"After completing my master's in public health with an emphasis in infectious diseases and vaccinology, I realized I really missed the research experiences I had as an undergraduate, and so I looked for a way to bridge my new-found passion for Public Health and basic science research. This led me to UC Davis, where I am now pursuing a Ph.D in medical entomology. At UC Davis I learned about One Health, which states that the health of people, the environment, and animals is closely intertwined, and a seamless interaction between disciplines is critical for the health of all. Medical entomology is inherently a prefect field in which to ask questions about how the interactions between humans and animals impact health."
"Within One Health theory, I am particularly interested in how people manipulate the environment in ways that change the risk of disease by arthropod vectors, such as mosquitoes," Portilla said. "Although environmental manipulation is a classic mosquito control technique, indirect effects of managing other concerns, such as invasive weeds, is not well understood. I am focusing on how the management practices of the invasive exotic weeds, Brazilian waterweed (Egeria densa) and water hyacinth (Eichhornia crassipes), in the Sacramento-San Joaquin Delta impact mosquitoes and their habitat. My goal is to better understand the ecology of these management practices in order to inform and create better techniques to reduce both mosquito and weed problems.”
“Due to my diverse interests and skill set, I am very open about my career choices. I have extensive teaching experience, and would love to be a professor with both teaching and research opportunities. However, there are many work opportunities beyond academia. My research is introducing me to many government organizations, such as Vector Control districts, who are doing important work and research to keep people safe and healthy. I hope to continue developing a strong research skill set while at UC Davis, and find a career path which takes advantage of my diverse abilities and love for One Health and Public Health. “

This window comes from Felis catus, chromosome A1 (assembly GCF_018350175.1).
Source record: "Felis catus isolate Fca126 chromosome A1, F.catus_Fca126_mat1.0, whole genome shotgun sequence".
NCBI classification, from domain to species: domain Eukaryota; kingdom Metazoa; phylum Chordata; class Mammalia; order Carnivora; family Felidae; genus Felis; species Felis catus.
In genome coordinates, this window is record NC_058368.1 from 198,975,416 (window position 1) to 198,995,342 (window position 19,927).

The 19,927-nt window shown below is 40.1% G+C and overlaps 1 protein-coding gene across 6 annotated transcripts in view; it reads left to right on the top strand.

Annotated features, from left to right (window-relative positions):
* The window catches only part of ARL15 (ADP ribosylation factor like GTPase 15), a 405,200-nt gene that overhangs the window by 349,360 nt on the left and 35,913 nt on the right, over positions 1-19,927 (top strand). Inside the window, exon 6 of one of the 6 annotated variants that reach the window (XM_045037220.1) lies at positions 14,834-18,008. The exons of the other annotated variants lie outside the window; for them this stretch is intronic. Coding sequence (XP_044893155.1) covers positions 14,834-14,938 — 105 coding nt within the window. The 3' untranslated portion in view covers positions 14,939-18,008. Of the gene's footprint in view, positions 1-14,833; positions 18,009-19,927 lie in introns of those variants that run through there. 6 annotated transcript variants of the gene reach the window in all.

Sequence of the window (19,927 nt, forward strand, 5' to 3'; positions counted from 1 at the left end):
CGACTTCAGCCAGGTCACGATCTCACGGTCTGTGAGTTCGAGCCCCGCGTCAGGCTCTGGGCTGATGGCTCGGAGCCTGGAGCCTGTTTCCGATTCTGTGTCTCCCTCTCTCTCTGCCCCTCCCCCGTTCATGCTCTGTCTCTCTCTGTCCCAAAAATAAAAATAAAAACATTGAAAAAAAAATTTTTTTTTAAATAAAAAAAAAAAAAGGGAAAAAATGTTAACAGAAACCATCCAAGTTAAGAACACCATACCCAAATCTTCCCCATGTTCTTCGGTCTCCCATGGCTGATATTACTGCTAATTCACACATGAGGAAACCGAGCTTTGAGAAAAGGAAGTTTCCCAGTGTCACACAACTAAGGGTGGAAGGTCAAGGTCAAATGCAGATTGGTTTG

William Emery Hazeltine II
William Emery Hazeltine II (1926-1994), for whom the Bill Hazeltine Student Research Award is named, worked tirelessly in mosquito research. He managed the Butte County Mosquito Abatement District, Oroville, from 1966 to 1992. He was an ardent supporter of the judicious use of public health pesticides to protect public health.
Hazeltine studied entomology in the UC Berkeley graduate program, 1950-53, and received his doctorate in entomology from Purdue University in 1962.
He managed the Lake County Mosquito Abatement District from 1961-64 and the Butte County Mosquito Abatement District from 1966-1992. He continued work on related projects until his death in 1994.
Two of his sons actively support the memorial fund: Craig of Scottsdale and Lee of Woodland. A third son, Jeff of Los Angeles, supported the memorial award until his death in March 2013.
If a patient is the sole wage earner in the family, lost wages can amount to a third of the monthly household income.
Olkowski recently gave a presentation on the "Economic Impact of Work Absenteeism Due to Dengue Fever in Iquitos, Peru” at the fifth annual American Society of Tropical Medicine Hygiene/Peru meeting.
“Over a quarter of the laboratory-confirmed patients fell significantly below Peru's minimum monthly wage,” Olkowski said. “In the wage group with the highest rate of dengue, lost wages due to dengue illness represented more than 25 to 30 percent of their monthly income. It's also important to note that we included only wage-earners, whereas the majority of women work in the home and are not earning a wage, so these are one-income households.”
“In this project, Dr. Vilcarromero and I quantified one aspect of the 'hidden economic burden' of dengue in Iquitos,” she said. “A lot of attention is being given to the economic impact of hospitalized dengue cases but that's not the full story. Our research demonstrates that even when dengue is technically a ‘mild' illness, the people who live with it are suffering not only physically but economically.”
“For this study, we looked at how lost work days due to non-severe dengue affects people,” Olkowski said, explaining that in Iquitos, most families have a single wage earner and receive little or no paid sick leave. “Thus, taking a sick day can mean less support for their families.”